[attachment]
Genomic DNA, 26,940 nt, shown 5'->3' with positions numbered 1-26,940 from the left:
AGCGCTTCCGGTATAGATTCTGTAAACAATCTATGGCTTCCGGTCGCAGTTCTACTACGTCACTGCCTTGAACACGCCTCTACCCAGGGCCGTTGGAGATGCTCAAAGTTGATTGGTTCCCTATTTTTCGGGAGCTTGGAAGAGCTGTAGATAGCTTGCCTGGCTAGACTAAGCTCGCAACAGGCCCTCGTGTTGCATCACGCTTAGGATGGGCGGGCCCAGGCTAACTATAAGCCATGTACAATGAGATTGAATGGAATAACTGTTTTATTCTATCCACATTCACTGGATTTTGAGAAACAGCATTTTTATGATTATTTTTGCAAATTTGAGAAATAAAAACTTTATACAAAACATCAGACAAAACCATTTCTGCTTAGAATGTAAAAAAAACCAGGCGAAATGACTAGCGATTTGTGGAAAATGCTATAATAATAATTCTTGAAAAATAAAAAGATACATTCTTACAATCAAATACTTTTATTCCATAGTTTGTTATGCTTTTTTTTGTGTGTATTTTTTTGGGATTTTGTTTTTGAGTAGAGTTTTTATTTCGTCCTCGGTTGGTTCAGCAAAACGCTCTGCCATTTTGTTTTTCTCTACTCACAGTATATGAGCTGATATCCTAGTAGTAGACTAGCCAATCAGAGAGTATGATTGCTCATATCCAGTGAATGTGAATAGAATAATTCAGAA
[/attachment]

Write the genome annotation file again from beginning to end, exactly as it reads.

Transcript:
Genomic DNA, 26,940 nt, shown 5'->3' with positions numbered 1-26,940 from the left:
AGCGCTTCCGGTATAGATTCTGTAAACAATCTATGGCTTCCGGTCGCAGTTCTACTACGTCACTGCCTTGAACACGCCTCTACCCAGGGCCGTTGGAGATGCTCAAAGTTGATTGGTTCCCTATTTTTCGGGAGCTTGGAAGAGCTGTAGATAGCTTGCCTGGCTAGACTAAGCTCGCAACAGGCCCTCGTGTTGCATCACGCTTAGGATGGGCGGGCCCAGGCTAACTATAAGCCATGTACAATGAGATTGAATGGAATAACTGTTTTATTCTATCCACATTCACTGGATTTTGAGAAACAGCATTTTTATGATTATTTTTGCAAATTTGAGAAATAAAAACTTTATACAAAACATCAGACAAAACCATTTCTGCTTAGAATGTAAAAAAAACCAGGCGAAATGACTAGCGATTTGTGGAAAATGCTATAATAATAATTCTTGAAAAATAAAAAGATACATTCTTACAATCAAATACTTTTATTCCATAGTTTGTTATGCTTTTTTTTGTGTGTATTTTTTTGGGATTTTGTTTTTGAGTAGAGTTTTTATTTCGTCCTCGGTTGGTTCAGCAAAACGCTCTGCCATTTTGTTTTTCTCTACTCACAGTATATGAGCTGATATCCTAGTAGTAGACTAGCCAATCAGAGAGTATGATTGCTCATATCCAGTGAATGTGAATAGAATAATTCAGAA